Bryozoa: Life History and Ecology

Bryozoans can reproduce both sexually and asexually. Asexual reproduction occurs by budding off new zooids as the colony grows, and is this the main way by which a colony expands in size. If a piece of a bryozoan colony breaks off, the piece can continue to grow and will form a new colony. In some bryozoan species, colonies largely die off in the winter and regenerate the following summer. Freshwater bryzoans can also reproduce asexually by forming masses of cells surrounded by chitinous valves. These cell masses, known as statoblasts, remain dormant for some time and can withstand drying and freezing; when conditions are favorable, the statoblasts germinates and forms a new zooid.

Most bryozoans are hermaphroditic, with individuals containing both ovaries and testes; however, these may not be at the same state of maturity at the same time. Some species shed both eggs and sperm directly into the water where they fuse, but the majority of species brood their eggs, within the zooecium or in special chambers known as ovicells, and capture free-swimming sperm with their tentacles to fertilize the eggs. The fertilized eggs divide and develop into free-swimming larvae, which escape from the brood chamber and swim away. These larvae eventually settle on a suitable substrate and metamorphose into a new zooid, which becomes the parent zooid, or ancestrula, of a new bryozoan colony.

Bryozoans are all aquatic animals, and most are marine, except for the freshwater forms classified in the Phylactolaemata. In aquatic habitats, bryozoans may be found on all types of hard substrates: sand grains, rocks, shells, wood, and blades of kelps and other algae may be heavily encrusted with bryozoans. Some bryozoan colonies, however, do not grow on solid substrates, but form colonies on sediment. While some species have been found at depths of 8200 meters, most bryozoans inhabit much shallower water. Most bryzoans are sessile and immobile, but a few colonies are able to creep about, and a few species of non-colonial bryozoans live and move about in the spaces between sand grains. One remarkable species makes its living while floating in the Antarctic ocean. Curious for more information?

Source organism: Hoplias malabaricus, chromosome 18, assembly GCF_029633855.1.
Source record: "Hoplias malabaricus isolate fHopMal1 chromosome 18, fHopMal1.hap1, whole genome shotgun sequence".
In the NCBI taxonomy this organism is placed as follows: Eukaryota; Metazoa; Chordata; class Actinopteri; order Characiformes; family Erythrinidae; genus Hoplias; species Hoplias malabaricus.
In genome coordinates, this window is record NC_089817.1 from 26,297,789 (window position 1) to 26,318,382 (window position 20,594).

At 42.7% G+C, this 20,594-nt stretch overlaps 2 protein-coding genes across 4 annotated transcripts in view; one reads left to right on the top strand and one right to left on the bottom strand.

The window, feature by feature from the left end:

Bryozoans feed on small microorganisms, including diatoms and other unicellular algae. These are trapped by the protrusible ciliated feeding tentacles, or lophophore. In turn, bryozoans are preyed on by grazing organisms such as sea urchins and fish, and are also subject to competition and overgrowth from sponges, algae, and tunicates.

Source: Buchsbaum, R., Buchsbaum, M., Pearse, J., and Pearse, V. 1987. Animals Without Backbones. 3rd edition. University of Chicago Press, Chicago.